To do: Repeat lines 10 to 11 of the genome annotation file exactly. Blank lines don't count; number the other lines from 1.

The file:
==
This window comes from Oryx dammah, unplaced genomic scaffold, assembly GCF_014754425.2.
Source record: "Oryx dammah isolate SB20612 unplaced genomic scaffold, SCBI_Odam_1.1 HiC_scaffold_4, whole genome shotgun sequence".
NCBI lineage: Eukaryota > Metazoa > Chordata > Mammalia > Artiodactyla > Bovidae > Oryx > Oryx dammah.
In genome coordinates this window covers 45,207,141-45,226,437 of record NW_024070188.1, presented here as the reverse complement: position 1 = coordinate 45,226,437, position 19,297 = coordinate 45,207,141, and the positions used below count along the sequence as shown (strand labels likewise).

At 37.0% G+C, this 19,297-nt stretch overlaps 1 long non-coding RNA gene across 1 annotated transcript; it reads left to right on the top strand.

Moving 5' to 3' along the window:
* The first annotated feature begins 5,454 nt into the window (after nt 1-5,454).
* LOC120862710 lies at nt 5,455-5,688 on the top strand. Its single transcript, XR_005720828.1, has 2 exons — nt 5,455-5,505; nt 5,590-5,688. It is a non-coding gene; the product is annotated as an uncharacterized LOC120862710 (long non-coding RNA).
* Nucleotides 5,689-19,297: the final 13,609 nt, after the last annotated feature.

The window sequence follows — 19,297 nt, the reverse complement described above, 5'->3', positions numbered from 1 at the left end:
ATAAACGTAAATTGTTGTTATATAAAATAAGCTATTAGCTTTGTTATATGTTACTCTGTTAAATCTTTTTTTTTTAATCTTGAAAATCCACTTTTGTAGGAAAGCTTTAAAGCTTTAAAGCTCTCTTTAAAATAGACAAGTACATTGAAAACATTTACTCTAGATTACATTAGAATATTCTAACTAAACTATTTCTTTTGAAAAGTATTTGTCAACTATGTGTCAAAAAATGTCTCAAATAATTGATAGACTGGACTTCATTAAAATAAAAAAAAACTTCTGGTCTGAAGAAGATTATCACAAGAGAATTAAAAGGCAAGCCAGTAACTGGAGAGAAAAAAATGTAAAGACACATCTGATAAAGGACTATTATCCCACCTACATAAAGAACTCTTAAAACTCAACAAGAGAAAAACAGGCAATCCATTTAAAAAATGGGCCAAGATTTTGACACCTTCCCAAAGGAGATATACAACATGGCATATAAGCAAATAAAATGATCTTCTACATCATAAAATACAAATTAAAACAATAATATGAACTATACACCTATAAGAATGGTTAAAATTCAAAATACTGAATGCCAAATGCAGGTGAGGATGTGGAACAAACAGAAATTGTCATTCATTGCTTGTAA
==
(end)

The window sequence follows — 19,297 nt, the reverse complement described above, 5'->3', positions numbered from 1 at the left end:
ATAAACGTAAATTGTTGTTATATAAAATAAGCTATTAGCTTTGTTATATGTTACTCTGTTAAATCTTTTTTTTTTAATCTTGAAAATCCACTTTTGTAGGAAAGCTTTAAAGCTTTAAAGCTCTCTTTAAAATAGACAAGTACATTGAAAACATTTACTCTAGATTACATTAGAATATTCTAACTAAACTATTTCTTTTGAAAAGTATTTGTCAACTATGTGTCAAAAAATGTCTCAAATAATTGATAGACTGGACTTCATTAAAATAAAAAAAAACTTCTGGTCTGAAGAAGATTATCACAAGAGAATTAAAAGGCAAGCCAGTAACTGGAGAGAAAAAAATGTAAAGACACATCTGATAAAGGACTATTATCCCACCTACATAAAGAACTCTTAAAACTCAACAAGAGAAAAACAGGCAATCCATTTAAAAAATGGGCCAAGATTTTGACACCTTCCCAAAGGAGATATACAACATGGCATATAAGCAAATAAAATGATCTTCTACATCATAAAATACAAATTAAAACAATAATATGAACTATACACCTATAAGAATGGTTAAAATTCAAAATACTGAATGCCAAATGCAGGTGAGGATGTGGAACAAACAGAAATTGTCATTCATTGCTTGTAA